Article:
Contact Us

(828) 437-8863

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info-directions map icon-60px305 E. Union St.
Suite A100
Morganton, NC 28655
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Mailing Address:
PO Box 3448
Morganton, NC 28680-3448

Stormwater Information

Morganton's stormwater management program aims to reduce pollution that washes from buildings, pavement and other surfaces into the stormwater system and into the Catawba River. The City works to educate residents through utility bill inserts and other mailings, cable advertisements and the City Web site. 

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To report a stormwater issue or violation, please e-mail the This email address is being protected from spambots. You need JavaScript enabled to view it. or the This email address is being protected from spambots. You need JavaScript enabled to view it. , or call (828) 438-5260. To report a failing sewer line, call the Water Resources Dept. at (828) 438-5276 as soon as possible. 

 

Stormwater is the No. 1 cause of water pollution 

Stormwater is the No. 1 cause of water pollution in North Carolina. When it rains, the rain that runs across our yards and roads into storm drains is called stormwater. Storm drains carry untreated stormwater and whatever the water picks up directly to creeks, lakes and rivers.

If we want to keep our rivers and creeks clean, we need to keep chemicals, oil and other pollutants out of our storm drains. Stormwater is our biggest source of water pollution. And you're the solution now that you know where it goes.

Stormwater and You

Stormwater Pollution Solutions

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To learn more about stormwater, visit www.ncstormwater.org.

 

What should not enter a storm drain?

  • Oil, antifreeze, paint, cleaning fluids
  • Wash water from a commercial car wash
  • Industrial discharges
  • Contaminated foundation drains
  • Cooling water unless no chemicals have been added and proper discharge permits are in place
  • Wash water from commercial / industrial activities
  • Sanitary sewer discharges
  • Septic tank discharges
  • Washing machine discharges
  • Chlorinated backwash and draining associated with swimming pools
  • Grass, shurbs and other yardwaste
  • Pet feces

 

Ways you can help ...

  • Never place anything down a storm drain.
  • Reduce impervious areas so that rain can soak into the ground naturally.
  • Conserve water.
  • Use native plants.
  • Limit the use of fertilizer and never fertilize before a rainstorm.
  • CLEAN UP AFTER YOUR PETS. Morganton City ordinance requires owners to clean up after their pets on City streets, sidewalks, parks, public parking areas and other public areas. Residents should keep pets on their property or on a leash.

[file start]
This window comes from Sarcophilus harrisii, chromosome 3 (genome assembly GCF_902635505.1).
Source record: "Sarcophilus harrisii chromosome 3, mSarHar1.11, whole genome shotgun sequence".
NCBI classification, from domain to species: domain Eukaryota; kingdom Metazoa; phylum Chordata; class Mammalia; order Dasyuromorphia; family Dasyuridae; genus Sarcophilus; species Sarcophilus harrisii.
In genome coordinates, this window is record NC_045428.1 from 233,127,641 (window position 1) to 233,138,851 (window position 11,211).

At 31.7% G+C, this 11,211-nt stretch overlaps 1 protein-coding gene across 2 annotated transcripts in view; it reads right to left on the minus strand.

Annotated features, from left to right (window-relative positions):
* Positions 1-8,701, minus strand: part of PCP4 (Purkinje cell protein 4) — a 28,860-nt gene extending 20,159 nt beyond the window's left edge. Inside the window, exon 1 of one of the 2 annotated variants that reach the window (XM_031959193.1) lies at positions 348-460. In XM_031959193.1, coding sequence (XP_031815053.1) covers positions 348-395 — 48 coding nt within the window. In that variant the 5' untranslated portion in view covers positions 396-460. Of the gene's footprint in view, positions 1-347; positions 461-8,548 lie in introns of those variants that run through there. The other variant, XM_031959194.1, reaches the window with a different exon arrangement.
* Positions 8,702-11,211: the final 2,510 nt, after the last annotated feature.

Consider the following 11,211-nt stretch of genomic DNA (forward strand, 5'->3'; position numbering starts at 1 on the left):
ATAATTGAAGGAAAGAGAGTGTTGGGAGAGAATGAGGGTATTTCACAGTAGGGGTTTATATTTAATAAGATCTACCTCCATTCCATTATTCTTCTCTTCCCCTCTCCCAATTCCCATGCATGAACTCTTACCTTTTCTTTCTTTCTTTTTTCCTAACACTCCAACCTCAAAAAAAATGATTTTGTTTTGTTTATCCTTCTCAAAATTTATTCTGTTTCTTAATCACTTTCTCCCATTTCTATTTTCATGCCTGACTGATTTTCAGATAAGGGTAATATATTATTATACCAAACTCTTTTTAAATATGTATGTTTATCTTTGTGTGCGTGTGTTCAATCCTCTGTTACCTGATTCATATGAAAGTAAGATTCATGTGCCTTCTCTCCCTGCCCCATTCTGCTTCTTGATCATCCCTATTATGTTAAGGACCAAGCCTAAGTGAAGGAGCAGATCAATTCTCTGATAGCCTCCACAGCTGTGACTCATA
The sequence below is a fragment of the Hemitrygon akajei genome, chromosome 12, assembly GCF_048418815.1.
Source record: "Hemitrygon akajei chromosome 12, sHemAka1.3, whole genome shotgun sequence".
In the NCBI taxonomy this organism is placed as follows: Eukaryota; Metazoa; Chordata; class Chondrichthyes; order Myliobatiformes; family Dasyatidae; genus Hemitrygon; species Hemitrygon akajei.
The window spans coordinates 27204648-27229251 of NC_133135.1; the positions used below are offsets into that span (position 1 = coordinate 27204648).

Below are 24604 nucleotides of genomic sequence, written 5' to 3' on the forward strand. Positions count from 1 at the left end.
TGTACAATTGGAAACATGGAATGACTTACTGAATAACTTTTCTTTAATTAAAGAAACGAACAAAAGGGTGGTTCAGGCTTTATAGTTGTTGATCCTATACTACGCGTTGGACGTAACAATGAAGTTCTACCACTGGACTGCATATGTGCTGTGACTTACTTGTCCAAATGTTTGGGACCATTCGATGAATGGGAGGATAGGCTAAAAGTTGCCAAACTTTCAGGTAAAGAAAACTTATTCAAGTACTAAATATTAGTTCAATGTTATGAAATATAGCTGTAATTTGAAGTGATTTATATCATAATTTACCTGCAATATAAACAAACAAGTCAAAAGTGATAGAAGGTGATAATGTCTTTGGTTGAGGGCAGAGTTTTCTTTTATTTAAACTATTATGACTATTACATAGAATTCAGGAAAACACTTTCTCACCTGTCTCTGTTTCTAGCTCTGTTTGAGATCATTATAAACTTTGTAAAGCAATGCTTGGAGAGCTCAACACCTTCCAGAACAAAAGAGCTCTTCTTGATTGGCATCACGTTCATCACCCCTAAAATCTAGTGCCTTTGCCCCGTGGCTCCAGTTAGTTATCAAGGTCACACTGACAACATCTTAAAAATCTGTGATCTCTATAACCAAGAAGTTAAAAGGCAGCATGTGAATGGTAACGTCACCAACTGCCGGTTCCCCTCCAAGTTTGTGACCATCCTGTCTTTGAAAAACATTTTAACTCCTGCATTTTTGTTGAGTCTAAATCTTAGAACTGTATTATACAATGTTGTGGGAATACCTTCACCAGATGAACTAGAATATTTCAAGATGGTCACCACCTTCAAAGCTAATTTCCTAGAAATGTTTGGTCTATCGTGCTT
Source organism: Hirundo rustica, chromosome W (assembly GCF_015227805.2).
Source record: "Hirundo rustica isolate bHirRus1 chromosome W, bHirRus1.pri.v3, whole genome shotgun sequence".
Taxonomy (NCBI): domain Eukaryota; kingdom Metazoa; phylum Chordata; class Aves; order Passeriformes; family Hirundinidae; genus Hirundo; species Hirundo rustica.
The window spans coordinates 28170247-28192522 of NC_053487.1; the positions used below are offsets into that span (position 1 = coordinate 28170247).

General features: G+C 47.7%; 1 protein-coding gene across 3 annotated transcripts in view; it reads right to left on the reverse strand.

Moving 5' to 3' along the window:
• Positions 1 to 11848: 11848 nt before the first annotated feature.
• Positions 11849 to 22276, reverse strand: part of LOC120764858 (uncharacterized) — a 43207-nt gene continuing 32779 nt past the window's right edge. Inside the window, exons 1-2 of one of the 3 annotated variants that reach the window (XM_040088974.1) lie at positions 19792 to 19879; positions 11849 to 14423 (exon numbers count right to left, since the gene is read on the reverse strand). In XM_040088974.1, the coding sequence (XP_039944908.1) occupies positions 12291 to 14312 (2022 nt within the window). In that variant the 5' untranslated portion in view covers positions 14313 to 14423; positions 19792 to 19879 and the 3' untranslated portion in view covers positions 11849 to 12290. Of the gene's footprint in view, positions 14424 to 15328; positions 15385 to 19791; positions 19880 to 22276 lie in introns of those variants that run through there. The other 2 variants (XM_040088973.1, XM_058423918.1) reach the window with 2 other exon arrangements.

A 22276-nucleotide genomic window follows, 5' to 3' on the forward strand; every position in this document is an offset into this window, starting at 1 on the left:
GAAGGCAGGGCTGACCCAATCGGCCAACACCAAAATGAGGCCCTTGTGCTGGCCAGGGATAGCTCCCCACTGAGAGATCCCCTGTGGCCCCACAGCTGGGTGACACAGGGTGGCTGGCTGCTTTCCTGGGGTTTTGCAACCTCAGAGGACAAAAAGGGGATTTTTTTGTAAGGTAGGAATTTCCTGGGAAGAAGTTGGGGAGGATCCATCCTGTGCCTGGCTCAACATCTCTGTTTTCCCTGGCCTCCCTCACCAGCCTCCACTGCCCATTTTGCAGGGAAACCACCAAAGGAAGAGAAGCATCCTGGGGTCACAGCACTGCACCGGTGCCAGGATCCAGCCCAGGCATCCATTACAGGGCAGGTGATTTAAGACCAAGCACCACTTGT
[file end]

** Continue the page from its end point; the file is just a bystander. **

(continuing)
• Wash your car at a commercial car wash or where the water can soak into the ground.
  • Reduce, recycle and reuse.
  • Dispose of household hazardous waste properly.
  • It is illegal to pipe downspouts into storm rains

 

Frequently Asked Questions

Q. What is Stormwater?

A. Stormwater is the flow of water that occurs immediately after rainfall or as a result of snow melt. When it rains, several things can happen to the precipitation. Some of the rain water is absorbed into the ground and some evaporates. The rest of the rain water that runs off land surfaces and impervious areas is Stormwater.

Hard surfaces – such as pavement and rooftops – are called 'impervious surfaces' and do not allow rainfall to absorb into the ground. When there is more hard or impervious surface in a community, there will be more stormwater runoff.

To keep stormwater from flooding roads and property, storm drain systems divert and carry and stormwater directly to streams, rivers and lakes.

Q. Can stormwater cause problems?

A. Yes. Stormwater picks up pollutants such as oil and grease, chemicals, nutrients, metals, and bacteria as it travels across land and carries it directly into our rivers and lakes. Unlike the water in sewer systems, stormwater is not treated before being released into rivers or lakes.

 

Background

The federal Clean Water Act of 1972 focused initially on discharges from sources such as industrial and municipal wastewater treatment plants. Water quality studies have shown that more diffuse sources of pollution are also a problem. In 1987, Congress added requirements for non-agricultural sources of runoff, beginning with the largest cities and certain industries.

Morganton is covered under the second phase of the program, which is called the National Permit Discharge Elimination System (NPDES) program.

Visit www.ncstormwater.org